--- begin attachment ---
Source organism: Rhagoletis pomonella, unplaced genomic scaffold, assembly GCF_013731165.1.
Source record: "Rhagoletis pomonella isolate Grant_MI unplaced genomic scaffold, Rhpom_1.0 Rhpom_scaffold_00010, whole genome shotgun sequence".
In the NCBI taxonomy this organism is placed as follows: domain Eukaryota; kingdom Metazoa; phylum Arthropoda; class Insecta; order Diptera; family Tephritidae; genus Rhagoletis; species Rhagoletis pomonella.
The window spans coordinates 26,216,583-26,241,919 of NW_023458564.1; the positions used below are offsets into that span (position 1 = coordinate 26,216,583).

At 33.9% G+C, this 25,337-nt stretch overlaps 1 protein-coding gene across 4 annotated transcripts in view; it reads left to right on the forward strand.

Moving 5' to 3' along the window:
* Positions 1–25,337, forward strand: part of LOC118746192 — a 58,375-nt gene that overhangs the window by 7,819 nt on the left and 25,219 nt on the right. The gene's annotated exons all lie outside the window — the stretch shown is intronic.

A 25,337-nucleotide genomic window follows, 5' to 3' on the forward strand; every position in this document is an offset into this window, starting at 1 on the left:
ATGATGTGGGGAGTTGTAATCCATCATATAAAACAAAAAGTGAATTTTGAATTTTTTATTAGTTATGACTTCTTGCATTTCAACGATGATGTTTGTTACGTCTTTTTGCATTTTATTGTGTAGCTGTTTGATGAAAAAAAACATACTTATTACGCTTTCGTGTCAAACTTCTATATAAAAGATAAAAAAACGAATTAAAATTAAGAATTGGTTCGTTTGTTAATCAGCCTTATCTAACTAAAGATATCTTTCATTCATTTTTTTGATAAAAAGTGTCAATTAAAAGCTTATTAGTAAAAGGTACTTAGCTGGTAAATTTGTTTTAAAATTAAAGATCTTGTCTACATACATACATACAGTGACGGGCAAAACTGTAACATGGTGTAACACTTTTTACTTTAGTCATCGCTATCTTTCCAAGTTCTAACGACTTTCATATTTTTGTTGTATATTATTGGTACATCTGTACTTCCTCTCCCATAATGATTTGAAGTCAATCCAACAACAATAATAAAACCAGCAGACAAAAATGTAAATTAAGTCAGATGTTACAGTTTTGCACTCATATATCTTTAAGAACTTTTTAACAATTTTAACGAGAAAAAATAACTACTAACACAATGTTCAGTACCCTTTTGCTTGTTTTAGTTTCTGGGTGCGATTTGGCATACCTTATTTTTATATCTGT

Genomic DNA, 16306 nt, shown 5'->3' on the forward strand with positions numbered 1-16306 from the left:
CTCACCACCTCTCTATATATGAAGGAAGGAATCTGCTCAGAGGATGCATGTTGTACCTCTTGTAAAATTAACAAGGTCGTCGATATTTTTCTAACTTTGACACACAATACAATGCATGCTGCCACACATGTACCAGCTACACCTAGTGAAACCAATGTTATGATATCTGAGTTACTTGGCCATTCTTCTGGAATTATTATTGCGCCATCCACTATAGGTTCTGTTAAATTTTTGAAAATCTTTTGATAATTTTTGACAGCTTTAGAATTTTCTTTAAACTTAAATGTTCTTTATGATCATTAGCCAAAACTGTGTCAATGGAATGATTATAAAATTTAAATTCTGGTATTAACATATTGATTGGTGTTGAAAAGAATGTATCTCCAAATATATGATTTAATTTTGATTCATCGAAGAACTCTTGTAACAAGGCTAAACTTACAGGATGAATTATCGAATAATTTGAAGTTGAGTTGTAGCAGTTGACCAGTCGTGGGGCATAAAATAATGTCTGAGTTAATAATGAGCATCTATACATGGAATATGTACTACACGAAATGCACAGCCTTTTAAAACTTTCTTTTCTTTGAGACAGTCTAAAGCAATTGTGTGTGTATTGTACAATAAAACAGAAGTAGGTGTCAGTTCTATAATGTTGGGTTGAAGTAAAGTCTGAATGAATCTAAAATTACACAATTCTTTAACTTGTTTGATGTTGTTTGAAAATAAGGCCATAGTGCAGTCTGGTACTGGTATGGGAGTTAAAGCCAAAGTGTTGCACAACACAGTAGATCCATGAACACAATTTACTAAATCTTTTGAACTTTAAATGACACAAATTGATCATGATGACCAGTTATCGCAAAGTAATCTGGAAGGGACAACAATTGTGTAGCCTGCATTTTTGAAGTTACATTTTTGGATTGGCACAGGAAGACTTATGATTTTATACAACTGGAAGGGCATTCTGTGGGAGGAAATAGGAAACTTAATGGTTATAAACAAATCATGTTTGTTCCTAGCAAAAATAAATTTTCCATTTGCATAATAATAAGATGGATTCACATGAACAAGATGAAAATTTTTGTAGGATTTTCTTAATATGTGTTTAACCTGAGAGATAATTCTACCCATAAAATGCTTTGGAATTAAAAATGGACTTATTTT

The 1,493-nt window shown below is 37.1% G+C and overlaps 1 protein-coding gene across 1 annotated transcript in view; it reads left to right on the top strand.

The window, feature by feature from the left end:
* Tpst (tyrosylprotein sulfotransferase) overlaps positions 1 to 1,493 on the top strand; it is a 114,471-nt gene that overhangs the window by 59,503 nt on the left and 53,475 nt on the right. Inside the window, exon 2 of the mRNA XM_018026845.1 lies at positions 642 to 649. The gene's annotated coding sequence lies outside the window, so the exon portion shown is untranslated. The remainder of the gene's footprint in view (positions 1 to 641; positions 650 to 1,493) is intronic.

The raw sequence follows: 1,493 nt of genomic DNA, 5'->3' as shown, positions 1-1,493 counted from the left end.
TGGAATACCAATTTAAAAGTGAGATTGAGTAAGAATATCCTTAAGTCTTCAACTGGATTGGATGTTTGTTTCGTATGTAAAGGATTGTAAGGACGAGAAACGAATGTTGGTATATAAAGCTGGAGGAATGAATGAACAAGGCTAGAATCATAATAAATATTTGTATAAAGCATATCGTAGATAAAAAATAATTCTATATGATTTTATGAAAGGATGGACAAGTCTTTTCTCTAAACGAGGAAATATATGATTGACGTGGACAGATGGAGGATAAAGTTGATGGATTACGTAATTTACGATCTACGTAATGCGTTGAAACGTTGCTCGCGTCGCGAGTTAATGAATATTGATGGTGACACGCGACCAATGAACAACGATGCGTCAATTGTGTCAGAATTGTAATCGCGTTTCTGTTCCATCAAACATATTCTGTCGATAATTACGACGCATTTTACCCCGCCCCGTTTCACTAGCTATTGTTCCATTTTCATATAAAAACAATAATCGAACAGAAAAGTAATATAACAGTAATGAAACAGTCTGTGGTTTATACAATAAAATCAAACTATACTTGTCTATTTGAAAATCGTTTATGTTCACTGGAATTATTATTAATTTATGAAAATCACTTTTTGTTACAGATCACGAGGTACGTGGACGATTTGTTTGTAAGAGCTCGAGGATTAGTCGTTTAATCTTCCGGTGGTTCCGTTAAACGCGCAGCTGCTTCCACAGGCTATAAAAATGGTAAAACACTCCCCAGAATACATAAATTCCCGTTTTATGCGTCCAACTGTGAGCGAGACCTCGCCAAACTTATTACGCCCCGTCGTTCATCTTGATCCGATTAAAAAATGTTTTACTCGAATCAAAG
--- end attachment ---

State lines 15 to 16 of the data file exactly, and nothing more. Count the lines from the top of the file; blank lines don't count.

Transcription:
The raw sequence follows: 1,493 nt of genomic DNA, 5'->3' as shown, positions 1-1,493 counted from the left end.
TGGAATACCAATTTAAAAGTGAGATTGAGTAAGAATATCCTTAAGTCTTCAACTGGATTGGATGTTTGTTTCGTATGTAAAGGATTGTAAGGACGAGAAACGAATGTTGGTATATAAAGCTGGAGGAATGAATGAACAAGGCTAGAATCATAATAAATATTTGTATAAAGCATATCGTAGATAAAAAATAATTCTATATGATTTTATGAAAGGATGGACAAGTCTTTTCTCTAAACGAGGAAATATATGATTGACGTGGACAGATGGAGGATAAAGTTGATGGATTACGTAATTTACGATCTACGTAATGCGTTGAAACGTTGCTCGCGTCGCGAGTTAATGAATATTGATGGTGACACGCGACCAATGAACAACGATGCGTCAATTGTGTCAGAATTGTAATCGCGTTTCTGTTCCATCAAACATATTCTGTCGATAATTACGACGCATTTTACCCCGCCCCGTTTCACTAGCTATTGTTCCATTTTCATATAAAAACAATAATCGAACAGAAAAGTAATATAACAGTAATGAAACAGTCTGTGGTTTATACAATAAAATCAAACTATACTTGTCTATTTGAAAATCGTTTATGTTCACTGGAATTATTATTAATTTATGAAAATCACTTTTTGTTACAGATCACGAGGTACGTGGACGATTTGTTTGTAAGAGCTCGAGGATTAGTCGTTTAATCTTCCGGTGGTTCCGTTAAACGCGCAGCTGCTTCCACAGGCTATAAAAATGGTAAAACACTCCCCAGAATACATAAATTCCCGTTTTATGCGTCCAACTGTGAGCGAGACCTCGCCAAACTTATTACGCCCCGTCGTTCATCTTGATCCGATTAAAAAATGTTTTACTCGAATCAAAG